Category Archives: baseball stadiums

Fenway at 100

The Red Sox honored Fenway Park’s 100th anniversary by recreating as much of the ballpark’s 1912 debut as possible. Conveniently, their first opponent remains their rival today, though they had to morph from the NY Highlanders into the Yankees.

The game itself failed to duplicate Boston’s 100-year old win (Red Sox 7, Highlanders 6), but New York did score precisely the same number of runs in a 6-2 victory. Both teams wore throwback uniforms: gray for the Yankees with a splashy NY on the chest, and serene white shirts, pants, and hats for the Sox. No uniform shirts were besmirched with player names, or even numbers; the teams looked pleasantly casual, and Boston’s bright red bands on their high socks seemed exotically old-fashioned.

The first pitch was at 3:05 pm on a Friday, a time so inhospitable to viewership and advertising that the Sox are either remarkably pure in their homage to history or supremely confident that the money will follow them wherever they lead.

Of course, the money followed. Via TV, I joined those taking time off work on Friday, and the pre-game celebration launched me into observations on how baseball measures time.

The ceremony was simple. The Red Sox invited all living players who’d suited up for Boston to come to Fenway and stroll out of the big left field maintenance door to stand, once again, at their position on the field. The procession was not orchestrated as a parade, or in any order of ascending majesty, save for holding Carl Yastremski for the finale and starting off with Jim Rice.

The 216 players and coaches who appeared qualified solely by the credential of serving time on the team. Perhaps some winced when Jose Canseco was eager to take them up on their offer so he could strut to right field, flexing his biceps the whole way. And the host of players I couldn’t recognize by sight or place by name were there not to give me the little thrill of seeing a hero but the deeper knowledge that baseball is better characterized by the small successes and failures of dozens of journeymen than by Carlton Fisk’s delightful hopping up the first base line, willing the ball fair.

Click to see that hopeful hopping one more time.

But Fisk was there, of course, and a little flood of Fenway memories that I never bothered to inspect came roaring out. I’ve seen more games there than any other park, and I spent some of my most worshipful moments slinking down in the late innings to lurk behind the batter’s on deck circle, rapturously watching Fisk swing with the donut on, tap it off, stretch, and kneel to wait his turn.

Now, let’s not over-love Fenway. I’ve spent some games craning around an iron post, or retreating from the heat and humidity in the second deck by leaning out into the scant breeze accessible from the dimly lit concession area. The seats are skinny and hard, and the sight lines sometimes woeful.

But it was in Fenway Park that I once saw Pedro Martinez pause, pace, mutter, and sink down to a crouch on the mound briefly. He was in a typical pitcher’s jam, and it was the Yankees that got him there to boot. His fastball wasn’t much that night. He was on the ropes. He raked his hand through the dirt a couple times and then he simply willed himself to roar back at them. I remember staring at him, and wishing he could do just that, unlikely as it seemed. I remember staring at him composing himself in the least private place on earth, the pitcher’s mound in the middle innings of a Red Sox-Yankee game, and if there is a collective intelligence that forms in crowds, when he stood back up he drew our need from us and packed it inside that baseball and threw it for a strikeout.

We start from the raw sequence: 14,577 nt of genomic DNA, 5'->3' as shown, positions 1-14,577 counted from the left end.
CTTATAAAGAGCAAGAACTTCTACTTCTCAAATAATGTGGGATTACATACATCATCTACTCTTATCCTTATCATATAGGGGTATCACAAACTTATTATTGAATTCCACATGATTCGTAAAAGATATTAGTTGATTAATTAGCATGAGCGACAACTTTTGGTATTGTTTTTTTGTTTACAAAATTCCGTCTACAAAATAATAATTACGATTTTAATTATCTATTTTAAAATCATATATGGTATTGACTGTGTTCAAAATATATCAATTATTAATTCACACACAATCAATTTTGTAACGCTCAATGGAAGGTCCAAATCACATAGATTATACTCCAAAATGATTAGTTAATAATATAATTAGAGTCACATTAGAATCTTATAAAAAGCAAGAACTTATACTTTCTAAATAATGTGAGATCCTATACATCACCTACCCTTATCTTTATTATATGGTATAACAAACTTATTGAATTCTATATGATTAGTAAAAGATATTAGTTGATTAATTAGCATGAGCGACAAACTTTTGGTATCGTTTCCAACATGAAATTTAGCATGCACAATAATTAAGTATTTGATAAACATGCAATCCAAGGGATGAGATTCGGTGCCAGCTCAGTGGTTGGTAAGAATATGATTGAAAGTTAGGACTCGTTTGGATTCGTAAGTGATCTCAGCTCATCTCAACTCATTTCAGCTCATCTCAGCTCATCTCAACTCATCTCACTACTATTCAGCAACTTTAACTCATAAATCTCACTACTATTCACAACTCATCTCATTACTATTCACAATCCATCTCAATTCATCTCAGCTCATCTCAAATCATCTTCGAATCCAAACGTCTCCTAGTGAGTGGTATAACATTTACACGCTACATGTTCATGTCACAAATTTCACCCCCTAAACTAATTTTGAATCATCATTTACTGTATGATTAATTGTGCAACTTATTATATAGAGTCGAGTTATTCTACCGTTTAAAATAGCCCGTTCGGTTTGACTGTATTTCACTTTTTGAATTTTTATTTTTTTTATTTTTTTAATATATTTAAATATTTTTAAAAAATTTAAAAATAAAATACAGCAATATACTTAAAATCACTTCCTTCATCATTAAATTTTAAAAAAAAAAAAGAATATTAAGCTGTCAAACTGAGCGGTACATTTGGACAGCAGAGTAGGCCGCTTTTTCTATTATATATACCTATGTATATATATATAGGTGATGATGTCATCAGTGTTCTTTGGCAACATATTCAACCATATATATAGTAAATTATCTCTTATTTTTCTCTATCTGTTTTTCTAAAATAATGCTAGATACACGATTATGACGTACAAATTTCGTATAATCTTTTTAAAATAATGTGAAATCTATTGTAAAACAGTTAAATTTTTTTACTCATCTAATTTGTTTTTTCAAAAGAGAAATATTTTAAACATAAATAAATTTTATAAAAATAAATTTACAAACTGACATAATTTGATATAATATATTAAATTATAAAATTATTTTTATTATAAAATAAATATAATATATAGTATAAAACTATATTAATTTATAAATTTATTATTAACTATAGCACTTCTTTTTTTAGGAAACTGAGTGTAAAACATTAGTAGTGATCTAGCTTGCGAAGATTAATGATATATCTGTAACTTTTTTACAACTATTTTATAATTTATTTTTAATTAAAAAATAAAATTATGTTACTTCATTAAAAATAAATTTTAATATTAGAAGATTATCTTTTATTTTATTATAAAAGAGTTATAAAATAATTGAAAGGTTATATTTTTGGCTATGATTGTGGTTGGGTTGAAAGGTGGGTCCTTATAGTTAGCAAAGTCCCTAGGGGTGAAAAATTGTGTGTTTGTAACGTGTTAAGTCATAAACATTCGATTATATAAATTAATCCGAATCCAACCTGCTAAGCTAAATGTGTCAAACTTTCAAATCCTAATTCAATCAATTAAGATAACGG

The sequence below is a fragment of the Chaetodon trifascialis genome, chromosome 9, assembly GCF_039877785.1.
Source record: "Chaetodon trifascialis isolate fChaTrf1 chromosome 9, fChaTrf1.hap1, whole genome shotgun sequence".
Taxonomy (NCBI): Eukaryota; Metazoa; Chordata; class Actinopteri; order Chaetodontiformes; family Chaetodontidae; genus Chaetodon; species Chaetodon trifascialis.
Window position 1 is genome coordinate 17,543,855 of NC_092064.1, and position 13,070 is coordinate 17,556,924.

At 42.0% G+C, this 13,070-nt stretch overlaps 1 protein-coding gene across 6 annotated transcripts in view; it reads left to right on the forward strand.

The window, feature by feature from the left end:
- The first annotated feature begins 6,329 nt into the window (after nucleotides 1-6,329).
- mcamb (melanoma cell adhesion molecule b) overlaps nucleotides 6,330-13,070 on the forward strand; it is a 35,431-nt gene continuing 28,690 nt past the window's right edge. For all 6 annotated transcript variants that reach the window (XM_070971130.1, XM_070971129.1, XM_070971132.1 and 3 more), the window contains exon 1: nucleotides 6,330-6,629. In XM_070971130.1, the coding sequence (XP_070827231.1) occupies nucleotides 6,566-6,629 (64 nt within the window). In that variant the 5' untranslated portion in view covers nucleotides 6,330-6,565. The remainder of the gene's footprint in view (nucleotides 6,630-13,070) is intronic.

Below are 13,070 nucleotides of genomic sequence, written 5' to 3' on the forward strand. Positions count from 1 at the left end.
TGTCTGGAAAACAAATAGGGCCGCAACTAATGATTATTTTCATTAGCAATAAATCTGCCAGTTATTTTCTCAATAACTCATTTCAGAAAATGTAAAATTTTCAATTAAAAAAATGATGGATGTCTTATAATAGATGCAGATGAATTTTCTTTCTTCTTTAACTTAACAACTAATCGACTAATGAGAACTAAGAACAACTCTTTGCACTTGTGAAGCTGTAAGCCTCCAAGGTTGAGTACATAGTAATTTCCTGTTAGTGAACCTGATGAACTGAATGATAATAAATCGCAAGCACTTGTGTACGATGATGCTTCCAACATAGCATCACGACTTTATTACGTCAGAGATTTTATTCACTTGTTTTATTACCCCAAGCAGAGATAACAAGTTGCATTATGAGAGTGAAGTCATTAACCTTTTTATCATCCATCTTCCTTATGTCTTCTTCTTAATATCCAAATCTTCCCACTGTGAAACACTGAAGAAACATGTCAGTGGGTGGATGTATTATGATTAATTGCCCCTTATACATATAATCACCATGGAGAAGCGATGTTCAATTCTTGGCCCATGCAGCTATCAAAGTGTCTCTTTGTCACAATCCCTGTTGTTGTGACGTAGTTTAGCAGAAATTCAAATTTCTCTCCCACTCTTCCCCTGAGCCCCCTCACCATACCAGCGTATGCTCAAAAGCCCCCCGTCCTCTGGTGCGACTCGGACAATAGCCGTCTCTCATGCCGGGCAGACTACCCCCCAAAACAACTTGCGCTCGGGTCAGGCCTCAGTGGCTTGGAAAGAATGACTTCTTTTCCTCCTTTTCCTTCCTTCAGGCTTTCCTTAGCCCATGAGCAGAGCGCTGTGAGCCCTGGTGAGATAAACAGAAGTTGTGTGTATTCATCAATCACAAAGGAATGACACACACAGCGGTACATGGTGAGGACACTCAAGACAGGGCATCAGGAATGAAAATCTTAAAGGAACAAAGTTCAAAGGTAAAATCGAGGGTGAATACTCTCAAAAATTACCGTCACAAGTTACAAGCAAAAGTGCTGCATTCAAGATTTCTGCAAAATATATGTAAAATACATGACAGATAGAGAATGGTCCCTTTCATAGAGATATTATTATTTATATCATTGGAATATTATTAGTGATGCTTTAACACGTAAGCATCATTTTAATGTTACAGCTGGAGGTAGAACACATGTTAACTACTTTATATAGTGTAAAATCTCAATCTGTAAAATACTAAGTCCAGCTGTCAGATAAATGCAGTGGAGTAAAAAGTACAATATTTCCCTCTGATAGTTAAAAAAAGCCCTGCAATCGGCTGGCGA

I’ve felt the crowd in Fenway at other times too. Something pulses, connecting us all, and if Fred Lynn manages to convert it into a home run, or Nomar Garciaparra into a single, or Dustin Pedroia into a sac fly, well, you can’t deny you had something to do with it. You sat right there, rooting, with nothing but this moment on your mind.

Today as the former players and coaches began dotting the diamond in their Sox jerseys, we were watching little collisions in the dimension of time. There was more than a moundful of pitchers, a battalion of catchers, and an especially dense crowd at second base, where Bobby Doerr held court as the player with the longest reach back into Fenway’s past: he started his career in 1937.

But one of the clearest statement’s of Fenway’s history came from the much smaller pool collecting in left field. Yes, there’s some recent clutter there, but the Red Sox have a true Shaker elegance in the lineage from 1939 to 1989: Ted Williams (through 1960), Carl Yastremski (61 to 74), and Jim Rice (to 1989). I still prize this piece of trivia: Rice was succeeded by Mike Greenwell, pretty much breaking the spell.

In sports, one aspect of time turns backward. Each spring it’s a new wave of players—I can age, but the starting shortstop need not. But on Fenway’s warm field today, we looked back and saw many of the men who’d taken that field. I realized how long I’d been watching baseball, and how the Red Sox had been the team that drew me back to it, once I moved from Ohio to New England. Suddenly I’m shocked to realize how long it’s been since Dwight Evans (Dewey!) was rocketing the ball back in from right field, or Wade Boggs was eating pregame chicken before manning third. These and other players are now my collection of antiques, unimaginably distant for the modern fan, endlessly comforting those whose baseball investment is measured in decades.